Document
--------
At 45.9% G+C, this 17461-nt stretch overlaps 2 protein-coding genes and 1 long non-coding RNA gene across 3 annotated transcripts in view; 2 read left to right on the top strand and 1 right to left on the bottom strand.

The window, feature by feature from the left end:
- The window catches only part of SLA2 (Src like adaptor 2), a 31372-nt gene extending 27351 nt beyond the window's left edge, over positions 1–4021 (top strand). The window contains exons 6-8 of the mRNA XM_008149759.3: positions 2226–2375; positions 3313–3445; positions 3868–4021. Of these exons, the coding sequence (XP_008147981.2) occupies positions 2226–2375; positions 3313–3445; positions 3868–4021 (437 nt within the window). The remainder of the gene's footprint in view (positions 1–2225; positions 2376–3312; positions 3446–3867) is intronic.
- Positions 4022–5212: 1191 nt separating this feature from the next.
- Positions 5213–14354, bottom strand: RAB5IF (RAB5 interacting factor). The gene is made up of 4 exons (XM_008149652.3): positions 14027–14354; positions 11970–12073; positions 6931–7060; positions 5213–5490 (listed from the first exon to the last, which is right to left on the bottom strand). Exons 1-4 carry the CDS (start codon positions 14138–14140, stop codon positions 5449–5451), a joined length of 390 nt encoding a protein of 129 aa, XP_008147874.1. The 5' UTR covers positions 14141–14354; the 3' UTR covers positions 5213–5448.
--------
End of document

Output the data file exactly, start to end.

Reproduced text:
At 45.9% G+C, this 17461-nt stretch overlaps 2 protein-coding genes and 1 long non-coding RNA gene across 3 annotated transcripts in view; 2 read left to right on the top strand and 1 right to left on the bottom strand.

The window, feature by feature from the left end:
- The window catches only part of SLA2 (Src like adaptor 2), a 31372-nt gene extending 27351 nt beyond the window's left edge, over positions 1–4021 (top strand). The window contains exons 6-8 of the mRNA XM_008149759.3: positions 2226–2375; positions 3313–3445; positions 3868–4021. Of these exons, the coding sequence (XP_008147981.2) occupies positions 2226–2375; positions 3313–3445; positions 3868–4021 (437 nt within the window). The remainder of the gene's footprint in view (positions 1–2225; positions 2376–3312; positions 3446–3867) is intronic.
- Positions 4022–5212: 1191 nt separating this feature from the next.
- Positions 5213–14354, bottom strand: RAB5IF (RAB5 interacting factor). The gene is made up of 4 exons (XM_008149652.3): positions 14027–14354; positions 11970–12073; positions 6931–7060; positions 5213–5490 (listed from the first exon to the last, which is right to left on the bottom strand). Exons 1-4 carry the CDS (start codon positions 14138–14140, stop codon positions 5449–5451), a joined length of 390 nt encoding a protein of 129 aa, XP_008147874.1. The 5' UTR covers positions 14141–14354; the 3' UTR covers positions 5213–5448.